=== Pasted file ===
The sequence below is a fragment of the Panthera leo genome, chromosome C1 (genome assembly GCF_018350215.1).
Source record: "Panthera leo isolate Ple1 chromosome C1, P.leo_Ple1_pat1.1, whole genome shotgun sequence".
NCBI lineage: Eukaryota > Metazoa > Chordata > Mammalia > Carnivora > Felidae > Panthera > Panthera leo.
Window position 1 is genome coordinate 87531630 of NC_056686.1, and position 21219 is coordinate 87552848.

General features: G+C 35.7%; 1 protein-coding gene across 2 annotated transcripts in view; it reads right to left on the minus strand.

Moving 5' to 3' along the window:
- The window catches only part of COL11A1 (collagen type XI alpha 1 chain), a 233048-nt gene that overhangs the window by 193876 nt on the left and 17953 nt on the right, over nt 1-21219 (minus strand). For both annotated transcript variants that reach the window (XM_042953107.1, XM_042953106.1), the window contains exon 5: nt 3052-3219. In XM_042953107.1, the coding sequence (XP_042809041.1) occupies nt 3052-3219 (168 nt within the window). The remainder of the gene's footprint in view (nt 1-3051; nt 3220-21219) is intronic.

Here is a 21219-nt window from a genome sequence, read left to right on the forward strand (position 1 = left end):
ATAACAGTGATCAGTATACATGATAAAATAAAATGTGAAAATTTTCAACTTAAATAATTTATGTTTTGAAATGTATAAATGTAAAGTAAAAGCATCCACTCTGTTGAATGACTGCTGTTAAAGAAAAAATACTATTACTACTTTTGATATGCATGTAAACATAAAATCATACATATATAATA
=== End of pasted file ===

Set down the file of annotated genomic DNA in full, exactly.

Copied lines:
The sequence below is a fragment of the Panthera leo genome, chromosome C1 (genome assembly GCF_018350215.1).
Source record: "Panthera leo isolate Ple1 chromosome C1, P.leo_Ple1_pat1.1, whole genome shotgun sequence".
NCBI lineage: Eukaryota > Metazoa > Chordata > Mammalia > Carnivora > Felidae > Panthera > Panthera leo.
Window position 1 is genome coordinate 87531630 of NC_056686.1, and position 21219 is coordinate 87552848.

General features: G+C 35.7%; 1 protein-coding gene across 2 annotated transcripts in view; it reads right to left on the minus strand.

Moving 5' to 3' along the window:
- The window catches only part of COL11A1 (collagen type XI alpha 1 chain), a 233048-nt gene that overhangs the window by 193876 nt on the left and 17953 nt on the right, over nt 1-21219 (minus strand). For both annotated transcript variants that reach the window (XM_042953107.1, XM_042953106.1), the window contains exon 5: nt 3052-3219. In XM_042953107.1, the coding sequence (XP_042809041.1) occupies nt 3052-3219 (168 nt within the window). The remainder of the gene's footprint in view (nt 1-3051; nt 3220-21219) is intronic.

Here is a 21219-nt window from a genome sequence, read left to right on the forward strand (position 1 = left end):
ATAACAGTGATCAGTATACATGATAAAATAAAATGTGAAAATTTTCAACTTAAATAATTTATGTTTTGAAATGTATAAATGTAAAGTAAAAGCATCCACTCTGTTGAATGACTGCTGTTAAAGAAAAAATACTATTACTACTTTTGATATGCATGTAAACATAAAATCATACATATATAATA